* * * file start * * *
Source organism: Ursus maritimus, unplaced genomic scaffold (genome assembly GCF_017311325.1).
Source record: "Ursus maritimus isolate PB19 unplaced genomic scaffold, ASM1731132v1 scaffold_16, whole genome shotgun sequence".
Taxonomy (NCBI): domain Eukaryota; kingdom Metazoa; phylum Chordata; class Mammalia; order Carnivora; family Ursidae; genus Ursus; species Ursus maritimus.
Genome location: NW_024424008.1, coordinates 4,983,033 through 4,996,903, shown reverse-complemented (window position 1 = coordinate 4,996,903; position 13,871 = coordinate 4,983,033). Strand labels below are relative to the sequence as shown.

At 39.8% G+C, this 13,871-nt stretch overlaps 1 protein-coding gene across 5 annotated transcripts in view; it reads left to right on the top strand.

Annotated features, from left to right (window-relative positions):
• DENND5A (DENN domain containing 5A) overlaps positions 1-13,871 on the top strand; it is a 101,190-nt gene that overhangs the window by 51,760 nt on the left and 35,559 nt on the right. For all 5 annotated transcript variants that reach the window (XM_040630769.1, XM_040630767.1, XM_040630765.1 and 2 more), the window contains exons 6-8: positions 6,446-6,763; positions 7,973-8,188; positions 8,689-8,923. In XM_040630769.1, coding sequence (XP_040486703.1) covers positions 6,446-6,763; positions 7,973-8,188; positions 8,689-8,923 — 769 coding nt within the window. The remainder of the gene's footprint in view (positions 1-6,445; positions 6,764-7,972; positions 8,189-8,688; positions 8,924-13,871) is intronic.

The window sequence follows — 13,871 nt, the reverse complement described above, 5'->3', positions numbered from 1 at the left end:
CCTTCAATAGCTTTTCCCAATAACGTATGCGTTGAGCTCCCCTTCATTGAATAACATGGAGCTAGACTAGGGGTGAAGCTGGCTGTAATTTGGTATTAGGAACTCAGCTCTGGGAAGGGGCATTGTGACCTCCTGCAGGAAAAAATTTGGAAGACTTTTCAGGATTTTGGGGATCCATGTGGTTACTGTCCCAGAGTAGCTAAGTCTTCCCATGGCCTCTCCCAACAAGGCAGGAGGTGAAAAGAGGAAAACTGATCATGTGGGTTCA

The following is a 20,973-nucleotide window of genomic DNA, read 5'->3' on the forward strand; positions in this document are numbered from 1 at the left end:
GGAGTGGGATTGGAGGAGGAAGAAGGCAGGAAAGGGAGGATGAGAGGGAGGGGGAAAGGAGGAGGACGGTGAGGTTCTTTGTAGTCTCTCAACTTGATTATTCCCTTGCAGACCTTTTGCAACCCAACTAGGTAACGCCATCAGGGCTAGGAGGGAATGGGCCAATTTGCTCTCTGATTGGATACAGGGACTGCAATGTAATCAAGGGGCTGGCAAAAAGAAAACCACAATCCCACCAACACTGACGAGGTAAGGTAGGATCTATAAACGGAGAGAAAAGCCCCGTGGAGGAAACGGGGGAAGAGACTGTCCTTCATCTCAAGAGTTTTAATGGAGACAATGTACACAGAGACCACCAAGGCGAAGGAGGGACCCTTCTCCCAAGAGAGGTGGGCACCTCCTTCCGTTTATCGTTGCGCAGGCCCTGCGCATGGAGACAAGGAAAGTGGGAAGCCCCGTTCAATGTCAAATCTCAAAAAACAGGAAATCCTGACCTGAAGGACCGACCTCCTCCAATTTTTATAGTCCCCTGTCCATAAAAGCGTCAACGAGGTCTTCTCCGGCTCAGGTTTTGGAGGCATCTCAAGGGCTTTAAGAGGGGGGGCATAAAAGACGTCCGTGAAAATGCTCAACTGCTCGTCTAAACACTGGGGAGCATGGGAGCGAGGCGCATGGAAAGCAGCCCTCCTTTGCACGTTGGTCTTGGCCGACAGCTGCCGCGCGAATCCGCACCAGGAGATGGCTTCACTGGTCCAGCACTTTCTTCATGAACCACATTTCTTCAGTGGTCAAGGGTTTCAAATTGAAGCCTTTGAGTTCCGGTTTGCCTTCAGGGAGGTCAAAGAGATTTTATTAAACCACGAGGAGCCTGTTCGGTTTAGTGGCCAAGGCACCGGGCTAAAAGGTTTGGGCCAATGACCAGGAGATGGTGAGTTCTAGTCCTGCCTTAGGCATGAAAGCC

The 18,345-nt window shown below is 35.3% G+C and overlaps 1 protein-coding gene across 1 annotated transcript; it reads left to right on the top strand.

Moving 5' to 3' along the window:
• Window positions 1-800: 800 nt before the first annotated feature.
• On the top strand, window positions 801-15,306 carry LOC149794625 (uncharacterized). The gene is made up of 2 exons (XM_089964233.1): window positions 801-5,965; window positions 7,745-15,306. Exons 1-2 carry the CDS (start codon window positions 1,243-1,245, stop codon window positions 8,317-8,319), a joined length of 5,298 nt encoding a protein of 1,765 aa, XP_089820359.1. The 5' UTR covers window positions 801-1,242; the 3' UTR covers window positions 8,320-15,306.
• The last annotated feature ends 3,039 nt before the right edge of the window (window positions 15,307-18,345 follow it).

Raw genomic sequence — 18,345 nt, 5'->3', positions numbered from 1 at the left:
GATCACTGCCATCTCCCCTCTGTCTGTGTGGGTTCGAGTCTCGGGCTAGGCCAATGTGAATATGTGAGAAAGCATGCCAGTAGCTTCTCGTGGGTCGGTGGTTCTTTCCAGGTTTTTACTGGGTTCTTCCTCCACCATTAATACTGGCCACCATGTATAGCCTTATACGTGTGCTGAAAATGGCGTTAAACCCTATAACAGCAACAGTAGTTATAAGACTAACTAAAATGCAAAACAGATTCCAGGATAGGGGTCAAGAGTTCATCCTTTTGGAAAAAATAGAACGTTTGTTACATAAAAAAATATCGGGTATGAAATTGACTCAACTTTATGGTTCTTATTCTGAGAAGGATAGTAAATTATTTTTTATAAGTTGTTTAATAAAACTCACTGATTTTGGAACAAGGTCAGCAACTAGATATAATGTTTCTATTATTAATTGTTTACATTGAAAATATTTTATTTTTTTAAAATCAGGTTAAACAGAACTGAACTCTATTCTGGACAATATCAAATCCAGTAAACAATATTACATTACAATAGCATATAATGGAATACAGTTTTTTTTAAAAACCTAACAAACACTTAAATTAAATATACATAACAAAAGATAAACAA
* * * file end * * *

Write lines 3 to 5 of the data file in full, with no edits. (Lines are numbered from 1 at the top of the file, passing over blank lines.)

Taxonomy (NCBI): domain Eukaryota; kingdom Metazoa; phylum Chordata; class Mammalia; order Carnivora; family Ursidae; genus Ursus; species Ursus maritimus.
Genome location: NW_024424008.1, coordinates 4,983,033 through 4,996,903, shown reverse-complemented (window position 1 = coordinate 4,996,903; position 13,871 = coordinate 4,983,033). Strand labels below are relative to the sequence as shown.

At 39.8% G+C, this 13,871-nt stretch overlaps 1 protein-coding gene across 5 annotated transcripts in view; it reads left to right on the top strand.